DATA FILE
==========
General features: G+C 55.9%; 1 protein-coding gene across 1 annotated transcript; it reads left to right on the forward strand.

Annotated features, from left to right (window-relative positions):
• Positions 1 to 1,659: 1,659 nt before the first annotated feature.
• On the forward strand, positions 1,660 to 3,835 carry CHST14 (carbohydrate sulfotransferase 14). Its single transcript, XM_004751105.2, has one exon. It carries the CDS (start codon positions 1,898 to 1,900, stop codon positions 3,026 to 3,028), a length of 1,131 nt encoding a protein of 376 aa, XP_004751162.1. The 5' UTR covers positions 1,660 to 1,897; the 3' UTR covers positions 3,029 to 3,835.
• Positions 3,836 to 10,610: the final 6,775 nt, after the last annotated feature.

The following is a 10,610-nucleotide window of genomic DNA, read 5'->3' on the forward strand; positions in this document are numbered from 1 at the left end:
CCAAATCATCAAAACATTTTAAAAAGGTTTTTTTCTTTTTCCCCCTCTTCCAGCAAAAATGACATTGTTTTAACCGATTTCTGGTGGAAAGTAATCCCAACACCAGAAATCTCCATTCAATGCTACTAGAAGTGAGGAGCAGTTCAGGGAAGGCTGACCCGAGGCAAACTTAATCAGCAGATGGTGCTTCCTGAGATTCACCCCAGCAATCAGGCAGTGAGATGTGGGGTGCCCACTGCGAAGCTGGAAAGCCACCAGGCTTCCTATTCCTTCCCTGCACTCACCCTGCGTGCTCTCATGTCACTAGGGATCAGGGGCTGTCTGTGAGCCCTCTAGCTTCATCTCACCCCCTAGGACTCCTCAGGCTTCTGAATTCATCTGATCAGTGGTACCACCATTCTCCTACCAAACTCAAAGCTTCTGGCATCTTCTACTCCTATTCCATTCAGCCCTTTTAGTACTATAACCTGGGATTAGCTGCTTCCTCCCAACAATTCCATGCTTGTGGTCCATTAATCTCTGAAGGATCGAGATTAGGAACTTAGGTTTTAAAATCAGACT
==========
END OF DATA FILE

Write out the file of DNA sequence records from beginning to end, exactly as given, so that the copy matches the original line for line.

General features: G+C 55.9%; 1 protein-coding gene across 1 annotated transcript; it reads left to right on the forward strand.

Annotated features, from left to right (window-relative positions):
• Positions 1 to 1,659: 1,659 nt before the first annotated feature.
• On the forward strand, positions 1,660 to 3,835 carry CHST14 (carbohydrate sulfotransferase 14). Its single transcript, XM_004751105.2, has one exon. It carries the CDS (start codon positions 1,898 to 1,900, stop codon positions 3,026 to 3,028), a length of 1,131 nt encoding a protein of 376 aa, XP_004751162.1. The 5' UTR covers positions 1,660 to 1,897; the 3' UTR covers positions 3,029 to 3,835.
• Positions 3,836 to 10,610: the final 6,775 nt, after the last annotated feature.

The following is a 10,610-nucleotide window of genomic DNA, read 5'->3' on the forward strand; positions in this document are numbered from 1 at the left end:
CCAAATCATCAAAACATTTTAAAAAGGTTTTTTTCTTTTTCCCCCTCTTCCAGCAAAAATGACATTGTTTTAACCGATTTCTGGTGGAAAGTAATCCCAACACCAGAAATCTCCATTCAATGCTACTAGAAGTGAGGAGCAGTTCAGGGAAGGCTGACCCGAGGCAAACTTAATCAGCAGATGGTGCTTCCTGAGATTCACCCCAGCAATCAGGCAGTGAGATGTGGGGTGCCCACTGCGAAGCTGGAAAGCCACCAGGCTTCCTATTCCTTCCCTGCACTCACCCTGCGTGCTCTCATGTCACTAGGGATCAGGGGCTGTCTGTGAGCCCTCTAGCTTCATCTCACCCCCTAGGACTCCTCAGGCTTCTGAATTCATCTGATCAGTGGTACCACCATTCTCCTACCAAACTCAAAGCTTCTGGCATCTTCTACTCCTATTCCATTCAGCCCTTTTAGTACTATAACCTGGGATTAGCTGCTTCCTCCCAACAATTCCATGCTTGTGGTCCATTAATCTCTGAAGGATCGAGATTAGGAACTTAGGTTTTAAAATCAGACT